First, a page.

Heather Smith argues that energy should serve our communities. As we get better at using sunshine – an energy resource that is distributed everywhere – we need to build a system that makes sure our energy use benefits everyone.
Heather is an engineer and energy specialist who has spent her career working with energy users and policy makers. She is also a Churchill Fellow and had the opportunity to see first hand the community energy systems and energy transitions that are making news around the world. This talk was given at a TEDx event using the TED conference format but independently organized by a local community. Learn more at https://www.ted.com/tedx

Cool airports: innovation for a warming world | Greg Ingleton | TEDxAdelaide

As his flight came in to land, Greg Ingleton was struck by how simple it could be to turn the dry, flat areas of Adelaide Airport into green space. What he then designed turned into something much more powerful, creating new business models in irrigation, agriculture, food service, carbon trading and, best of all, a way to cool airports in the driest parts of our warming world.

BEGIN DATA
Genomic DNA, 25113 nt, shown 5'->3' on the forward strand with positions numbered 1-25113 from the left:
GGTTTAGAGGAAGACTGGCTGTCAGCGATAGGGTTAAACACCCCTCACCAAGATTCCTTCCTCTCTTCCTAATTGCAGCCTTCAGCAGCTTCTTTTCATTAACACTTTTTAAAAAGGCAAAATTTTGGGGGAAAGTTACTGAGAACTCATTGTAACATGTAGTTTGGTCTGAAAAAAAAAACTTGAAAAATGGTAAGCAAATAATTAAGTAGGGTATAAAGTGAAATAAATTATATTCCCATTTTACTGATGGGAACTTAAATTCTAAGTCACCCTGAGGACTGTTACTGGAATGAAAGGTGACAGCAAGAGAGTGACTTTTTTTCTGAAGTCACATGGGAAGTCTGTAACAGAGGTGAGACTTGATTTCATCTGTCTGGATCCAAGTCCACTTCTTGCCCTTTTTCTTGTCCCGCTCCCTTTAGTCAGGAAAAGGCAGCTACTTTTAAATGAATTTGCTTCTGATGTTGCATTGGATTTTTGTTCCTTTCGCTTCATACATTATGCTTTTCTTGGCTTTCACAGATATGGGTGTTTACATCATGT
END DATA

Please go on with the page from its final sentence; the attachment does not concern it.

Greg Ingleton is an environmental scientist who challenges the way we think about and use water, especially in Australia, one of the driest places on our planet. Part of Greg’s work for a large water utility is to identify and develop opportunities to use ‘wastewater’ in ways that provide social, environmental and economic benefits. This talk was given at a TEDx event using the TED conference format but independently organized by a local community. Learn more at https://www.ted.com/tedx

Can people have a positive impact on biodiversity? | Kina Murphy | TEDxABQ